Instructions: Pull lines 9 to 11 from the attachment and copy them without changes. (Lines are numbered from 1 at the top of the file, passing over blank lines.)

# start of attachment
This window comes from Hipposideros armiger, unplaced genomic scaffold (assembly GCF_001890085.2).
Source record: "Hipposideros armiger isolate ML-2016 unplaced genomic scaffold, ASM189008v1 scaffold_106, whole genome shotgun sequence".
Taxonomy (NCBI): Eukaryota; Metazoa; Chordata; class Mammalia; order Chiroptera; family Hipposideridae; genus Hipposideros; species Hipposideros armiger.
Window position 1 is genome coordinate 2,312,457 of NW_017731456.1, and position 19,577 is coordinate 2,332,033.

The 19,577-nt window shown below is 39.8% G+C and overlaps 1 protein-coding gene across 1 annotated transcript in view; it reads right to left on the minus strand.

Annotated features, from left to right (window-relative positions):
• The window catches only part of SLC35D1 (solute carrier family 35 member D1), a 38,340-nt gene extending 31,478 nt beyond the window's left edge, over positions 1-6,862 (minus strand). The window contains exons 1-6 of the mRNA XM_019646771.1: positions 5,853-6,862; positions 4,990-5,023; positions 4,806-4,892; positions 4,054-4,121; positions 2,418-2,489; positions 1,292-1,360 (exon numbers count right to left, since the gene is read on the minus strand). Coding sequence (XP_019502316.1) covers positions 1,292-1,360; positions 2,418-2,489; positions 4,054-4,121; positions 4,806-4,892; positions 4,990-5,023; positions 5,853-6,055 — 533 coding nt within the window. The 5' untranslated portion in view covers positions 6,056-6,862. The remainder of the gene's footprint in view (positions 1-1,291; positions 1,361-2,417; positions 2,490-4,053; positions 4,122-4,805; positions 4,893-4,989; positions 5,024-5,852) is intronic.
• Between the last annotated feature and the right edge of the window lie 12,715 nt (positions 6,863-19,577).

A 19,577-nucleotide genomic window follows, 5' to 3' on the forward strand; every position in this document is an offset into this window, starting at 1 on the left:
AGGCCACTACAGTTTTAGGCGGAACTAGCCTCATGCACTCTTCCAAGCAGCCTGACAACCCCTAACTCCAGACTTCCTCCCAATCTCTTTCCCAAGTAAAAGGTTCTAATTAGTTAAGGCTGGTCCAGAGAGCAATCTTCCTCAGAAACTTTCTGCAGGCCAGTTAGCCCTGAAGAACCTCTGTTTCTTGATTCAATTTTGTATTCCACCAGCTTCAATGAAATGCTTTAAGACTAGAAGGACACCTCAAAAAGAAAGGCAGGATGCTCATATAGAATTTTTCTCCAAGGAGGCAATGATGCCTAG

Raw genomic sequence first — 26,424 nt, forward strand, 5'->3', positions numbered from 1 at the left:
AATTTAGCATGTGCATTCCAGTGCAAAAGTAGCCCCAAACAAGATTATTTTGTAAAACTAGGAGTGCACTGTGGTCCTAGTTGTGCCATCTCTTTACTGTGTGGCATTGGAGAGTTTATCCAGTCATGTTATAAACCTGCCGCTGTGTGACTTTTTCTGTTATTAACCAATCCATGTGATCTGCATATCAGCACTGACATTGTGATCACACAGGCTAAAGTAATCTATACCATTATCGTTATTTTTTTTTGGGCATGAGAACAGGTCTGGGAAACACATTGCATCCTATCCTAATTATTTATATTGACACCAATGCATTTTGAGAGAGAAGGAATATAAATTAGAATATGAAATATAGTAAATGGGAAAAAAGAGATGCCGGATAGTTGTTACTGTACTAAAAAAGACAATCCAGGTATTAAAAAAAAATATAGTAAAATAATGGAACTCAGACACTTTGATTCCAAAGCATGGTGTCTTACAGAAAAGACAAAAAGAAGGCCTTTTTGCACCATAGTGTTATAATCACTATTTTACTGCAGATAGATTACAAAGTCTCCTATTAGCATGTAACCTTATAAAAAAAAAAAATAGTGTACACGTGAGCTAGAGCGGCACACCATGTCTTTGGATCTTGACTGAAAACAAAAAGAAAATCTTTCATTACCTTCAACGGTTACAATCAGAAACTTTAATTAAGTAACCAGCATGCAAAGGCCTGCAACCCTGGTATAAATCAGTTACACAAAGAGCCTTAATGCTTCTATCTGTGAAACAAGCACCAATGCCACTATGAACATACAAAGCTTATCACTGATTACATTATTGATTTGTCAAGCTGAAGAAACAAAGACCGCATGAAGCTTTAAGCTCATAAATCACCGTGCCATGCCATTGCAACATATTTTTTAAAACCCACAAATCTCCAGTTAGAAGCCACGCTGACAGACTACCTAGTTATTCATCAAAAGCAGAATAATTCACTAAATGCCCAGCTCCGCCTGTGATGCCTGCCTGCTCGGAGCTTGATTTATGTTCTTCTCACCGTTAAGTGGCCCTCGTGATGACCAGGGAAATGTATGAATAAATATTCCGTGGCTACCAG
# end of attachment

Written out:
A 19,577-nucleotide genomic window follows, 5' to 3' on the forward strand; every position in this document is an offset into this window, starting at 1 on the left:
AGGCCACTACAGTTTTAGGCGGAACTAGCCTCATGCACTCTTCCAAGCAGCCTGACAACCCCTAACTCCAGACTTCCTCCCAATCTCTTTCCCAAGTAAAAGGTTCTAATTAGTTAAGGCTGGTCCAGAGAGCAATCTTCCTCAGAAACTTTCTGCAGGCCAGTTAGCCCTGAAGAACCTCTGTTTCTTGATTCAATTTTGTATTCCACCAGCTTCAATGAAATGCTTTAAGACTAGAAGGACACCTCAAAAAGAAAGGCAGGATGCTCATATAGAATTTTTCTCCAAGGAGGCAATGATGCCTAG

Raw genomic sequence first — 26,424 nt, forward strand, 5'->3', positions numbered from 1 at the left: